Abstract: We present a flow-based control strategy that enables resource-constrained marine robots to patrol gyre-like flow environments on an orbital trajectory with a periodicity in a given range. The controller does not require a detailed model of the flow field and relies only on the robot’s location relative to the center of the gyre. Instead of precisely tracking a pre-defined trajectory, the robots are tasked to stay in between two bounding trajectories with known periodicity. Furthermore, the proposed strategy leverages the surrounding flow field to minimize control effort. We prove that the proposed strategy enables robots to cycle in the flow satisfying the desired periodicity requirements. Our method is tested and validated both in simulation and in experiments using a low-cost, underactuated, surface swimming robot, i.e. the Modboat.

Status: Accepted to ICRA 2022.

Preprint available on arXiv:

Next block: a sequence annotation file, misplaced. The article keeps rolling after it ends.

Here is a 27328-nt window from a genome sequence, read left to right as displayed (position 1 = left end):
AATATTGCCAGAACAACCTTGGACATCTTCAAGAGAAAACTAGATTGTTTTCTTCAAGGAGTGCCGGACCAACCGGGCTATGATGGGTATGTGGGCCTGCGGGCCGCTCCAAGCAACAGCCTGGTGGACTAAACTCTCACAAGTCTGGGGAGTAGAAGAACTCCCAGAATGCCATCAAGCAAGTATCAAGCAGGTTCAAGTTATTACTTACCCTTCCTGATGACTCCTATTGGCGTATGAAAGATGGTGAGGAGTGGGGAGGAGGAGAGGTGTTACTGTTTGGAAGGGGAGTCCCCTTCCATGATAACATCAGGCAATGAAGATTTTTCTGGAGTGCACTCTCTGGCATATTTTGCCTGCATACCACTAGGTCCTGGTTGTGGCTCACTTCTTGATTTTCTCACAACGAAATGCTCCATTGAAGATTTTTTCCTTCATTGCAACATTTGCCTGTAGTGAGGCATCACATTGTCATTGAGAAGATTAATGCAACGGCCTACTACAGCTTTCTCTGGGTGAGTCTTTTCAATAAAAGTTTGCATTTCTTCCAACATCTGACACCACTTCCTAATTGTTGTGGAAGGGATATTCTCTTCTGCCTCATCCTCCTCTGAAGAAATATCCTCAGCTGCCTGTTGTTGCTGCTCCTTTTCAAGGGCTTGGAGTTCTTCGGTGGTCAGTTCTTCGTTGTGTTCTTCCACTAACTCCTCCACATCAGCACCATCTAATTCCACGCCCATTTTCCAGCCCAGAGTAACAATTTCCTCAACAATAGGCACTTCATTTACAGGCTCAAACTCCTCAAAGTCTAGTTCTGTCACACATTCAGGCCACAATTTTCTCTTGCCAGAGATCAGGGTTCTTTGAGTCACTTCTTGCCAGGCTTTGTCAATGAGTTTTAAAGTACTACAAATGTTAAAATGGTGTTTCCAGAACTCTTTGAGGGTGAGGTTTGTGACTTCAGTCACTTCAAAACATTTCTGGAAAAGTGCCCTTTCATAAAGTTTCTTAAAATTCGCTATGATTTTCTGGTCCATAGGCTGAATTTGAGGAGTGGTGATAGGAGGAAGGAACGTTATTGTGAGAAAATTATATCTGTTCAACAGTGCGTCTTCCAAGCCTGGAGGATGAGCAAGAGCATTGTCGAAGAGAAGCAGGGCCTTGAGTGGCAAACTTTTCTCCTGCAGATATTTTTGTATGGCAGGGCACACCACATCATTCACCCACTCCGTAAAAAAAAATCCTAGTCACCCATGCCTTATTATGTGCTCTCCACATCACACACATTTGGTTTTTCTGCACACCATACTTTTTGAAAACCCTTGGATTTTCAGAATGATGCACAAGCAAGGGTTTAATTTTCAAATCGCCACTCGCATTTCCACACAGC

Learning to Swarm with Knowledge-Based Neural Ordinary Differential Equations

T. Z. Jiahao, L. Pan, and M. A. Hsieh

Abstract: Understanding decentralized dynamics from collective behaviors in swarms is crucial for informing robot controller designs in artificial swarms and multiagent robotic systems. However, the complexity in agent-to-agent interactions and the decentralized nature of most swarms pose a significant challenge to the extraction of single-robot control laws from global behavior. In this work, we consider the important task of learning decentralized single-robot controllers based solely on the state observations of a swarm’s trajectory. We present a general framework by adopting knowledge-based neural ordinary differential equations (KNODE) — a hybrid machine learning method capable of combining artificial neural networks with known agent dynamics. Our approach distinguishes itself from most prior works in that we do not require action data for learning. We apply our framework to two different flocking swarms in 2D and 3D respectively, and demonstrate efficient training by leveraging the graphical structure of the swarms’ information network. We further show that the learnt single-robot controllers can not only reproduce flocking behavior in the original swarm but also scale to swarms with more robots.

Status: Accepted to ICRA 2022.

Preprint available on arXiv:

KNODE-MPC: A Knowledge-Based Data-Driven Predictive Control Framework for Aerial Robots

K. Y. Chee, T. Z. Jiahao and M. A. Hsieh